The biggest quilombo, the Quilombo dos Palmares, consisted of many villages which lasted more than a century, resisting at least 24 small attacks and 18 colonial invasions. Portuguese soldiers sometimes said that it took more than one dragoon to capture a quilombo warrior since they would defend themselves with a strangely moving fighting technique. The provincial governor declared “it is harder to defeat a quilombo than the Dutch invaders.”
In 1808, the prince and future king Dom João VI, along with the Portuguese court, escaped to Brazil from the invasion of Portugal by Napoleon‘s troops. Formerly exploited only for its natural resources and commodity crops, the colony finally began to develop as a nation.The Portuguese monopoly effectively came to an end when Brazilian ports opened for trade with friendly foreign nations. Those cities grew in importance and Brazilians got permission to manufacture common products once required to be imported from Portugal, such as glass.
Registries of capoeira practices existed since the 18th century in Rio de Janeiro, Salvador and Recife. Due to city growth, more slaves were brought to cities and the increase in social life in the cities made capoeira more prominent and allowed it to be taught and practiced among more people. Because capoeira was often used against the colonial guard, in Rio the colonial government tried to suppress it and established severe physical punishments to its practice such as hunting down practitioners and killing them openly.
Ample data from police records from the 1800s shows that many slaves and free colored people were detained for practicing capoeira:
“From 288 slaves that entered the Calabouço jail during the years 1857 and 1858, 80 (31%) were arrested for capoeira, and only 28 (10.7%) for running away. Out of 4,303 arrests in Rio police jail in 1862, 404 detainees—nearly 10%—had been arrested for capoeira.”
End of slavery and prohibition of capoeira.
By the end of the 19th century, slavery was on the verge of departing the Brazilian Empire. Reasons included growing quilombo militia raids in plantations that still used slaves, the refusal of the Brazilian army to deal with escapees and the growth of Brazilian abolitionist movements. The Empire tried to soften the problems with laws to restrict slavery, but finally Brazil would recognize the end of the institution on May 13, 1888, with a law called Lei Áurea (Golden Law), sanctioned by imperial parliament and signed by Princess Isabel.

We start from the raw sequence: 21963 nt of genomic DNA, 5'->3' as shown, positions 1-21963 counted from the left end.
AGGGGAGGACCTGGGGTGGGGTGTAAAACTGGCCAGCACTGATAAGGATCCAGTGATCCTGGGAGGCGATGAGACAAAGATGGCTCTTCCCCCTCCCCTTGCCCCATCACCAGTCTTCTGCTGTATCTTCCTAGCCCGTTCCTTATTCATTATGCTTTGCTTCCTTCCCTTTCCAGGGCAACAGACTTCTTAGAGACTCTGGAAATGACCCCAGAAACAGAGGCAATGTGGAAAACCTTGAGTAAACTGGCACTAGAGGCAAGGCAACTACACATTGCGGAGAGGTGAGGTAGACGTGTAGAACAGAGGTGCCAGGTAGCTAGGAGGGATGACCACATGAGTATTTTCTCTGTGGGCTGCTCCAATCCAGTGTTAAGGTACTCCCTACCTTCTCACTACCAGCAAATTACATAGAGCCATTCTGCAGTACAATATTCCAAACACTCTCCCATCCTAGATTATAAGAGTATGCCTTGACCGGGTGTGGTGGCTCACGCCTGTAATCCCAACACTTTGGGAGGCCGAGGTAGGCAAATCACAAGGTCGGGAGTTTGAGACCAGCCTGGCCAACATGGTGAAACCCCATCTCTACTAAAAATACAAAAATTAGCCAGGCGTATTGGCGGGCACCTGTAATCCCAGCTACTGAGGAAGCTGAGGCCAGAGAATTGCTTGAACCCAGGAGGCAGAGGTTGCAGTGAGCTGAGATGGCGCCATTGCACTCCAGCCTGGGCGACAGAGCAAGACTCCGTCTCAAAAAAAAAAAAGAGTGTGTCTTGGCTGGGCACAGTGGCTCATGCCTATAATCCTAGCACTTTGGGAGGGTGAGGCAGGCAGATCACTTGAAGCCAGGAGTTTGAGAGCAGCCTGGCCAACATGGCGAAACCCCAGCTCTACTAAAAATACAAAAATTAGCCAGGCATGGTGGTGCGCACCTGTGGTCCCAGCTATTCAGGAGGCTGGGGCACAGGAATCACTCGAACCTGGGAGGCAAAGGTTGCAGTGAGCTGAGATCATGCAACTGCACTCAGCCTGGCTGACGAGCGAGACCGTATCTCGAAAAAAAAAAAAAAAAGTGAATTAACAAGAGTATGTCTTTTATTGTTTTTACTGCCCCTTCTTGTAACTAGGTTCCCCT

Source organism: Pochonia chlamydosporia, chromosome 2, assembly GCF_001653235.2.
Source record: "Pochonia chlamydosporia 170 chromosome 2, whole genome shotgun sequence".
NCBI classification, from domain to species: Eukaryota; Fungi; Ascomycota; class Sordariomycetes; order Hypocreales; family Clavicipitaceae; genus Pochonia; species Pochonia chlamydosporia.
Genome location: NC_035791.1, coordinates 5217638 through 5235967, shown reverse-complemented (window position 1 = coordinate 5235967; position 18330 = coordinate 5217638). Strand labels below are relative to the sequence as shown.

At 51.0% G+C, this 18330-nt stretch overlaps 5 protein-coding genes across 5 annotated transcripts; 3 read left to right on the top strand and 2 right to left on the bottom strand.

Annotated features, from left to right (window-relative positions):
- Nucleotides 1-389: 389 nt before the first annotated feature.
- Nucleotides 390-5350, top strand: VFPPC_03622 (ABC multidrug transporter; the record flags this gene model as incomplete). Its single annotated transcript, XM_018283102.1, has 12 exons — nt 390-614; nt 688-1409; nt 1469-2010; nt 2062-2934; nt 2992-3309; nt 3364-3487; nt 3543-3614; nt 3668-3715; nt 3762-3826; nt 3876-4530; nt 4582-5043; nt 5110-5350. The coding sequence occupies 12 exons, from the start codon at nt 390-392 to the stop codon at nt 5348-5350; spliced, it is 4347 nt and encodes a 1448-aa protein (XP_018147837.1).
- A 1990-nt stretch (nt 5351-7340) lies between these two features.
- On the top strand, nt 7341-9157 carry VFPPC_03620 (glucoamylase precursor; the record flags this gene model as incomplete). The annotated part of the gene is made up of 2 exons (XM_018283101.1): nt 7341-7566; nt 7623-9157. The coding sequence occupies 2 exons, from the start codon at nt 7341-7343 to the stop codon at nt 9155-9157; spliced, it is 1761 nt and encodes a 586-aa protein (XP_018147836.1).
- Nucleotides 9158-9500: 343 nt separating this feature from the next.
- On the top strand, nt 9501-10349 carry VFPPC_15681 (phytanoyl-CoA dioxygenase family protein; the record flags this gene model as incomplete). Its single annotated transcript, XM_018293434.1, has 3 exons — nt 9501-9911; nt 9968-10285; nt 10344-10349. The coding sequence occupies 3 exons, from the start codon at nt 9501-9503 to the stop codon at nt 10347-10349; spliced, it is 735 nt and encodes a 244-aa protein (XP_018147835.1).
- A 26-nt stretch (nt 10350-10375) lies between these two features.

However, free former slaves now felt abandoned. Most of them had nowhere to live, no jobs and were despised by Brazilian society, which usually viewed them as lazy workers.Also, new immigration from Europe and Asia left most former slaves with no employment.
Soon capoeiristas started to use their skills in unconventional ways. Criminals and war lords used capoeiristas as body guards and hitmen. Groups of capoeiristas, known as maltas, raided Rio de Janeiro. The two main maltas were the Nagoas, composed of Africans, and the Guaiamuns, composed of native blacks, people of mixed race, poor whites, and Portuguese immigrants. The Nagoas and Guaiamuns were used respectively, as a hitforce by the Conservative and Liberal party. In 1890, the recently proclaimed Brazilian Republic decreed the prohibition of capoeira in the whole country.Social conditions were chaotic in the Brazilian capital, and police reports identified capoeira as an advantage in fighting.
After the prohibition, any citizen caught practicing capoeira, in a fight or for any other reason, would be arrested, tortured and often mutilated by the police Cultural practices, such as the roda de capoeira, were conducted in remote places with sentries to warn of approaching police.
Luta Regional Baiana.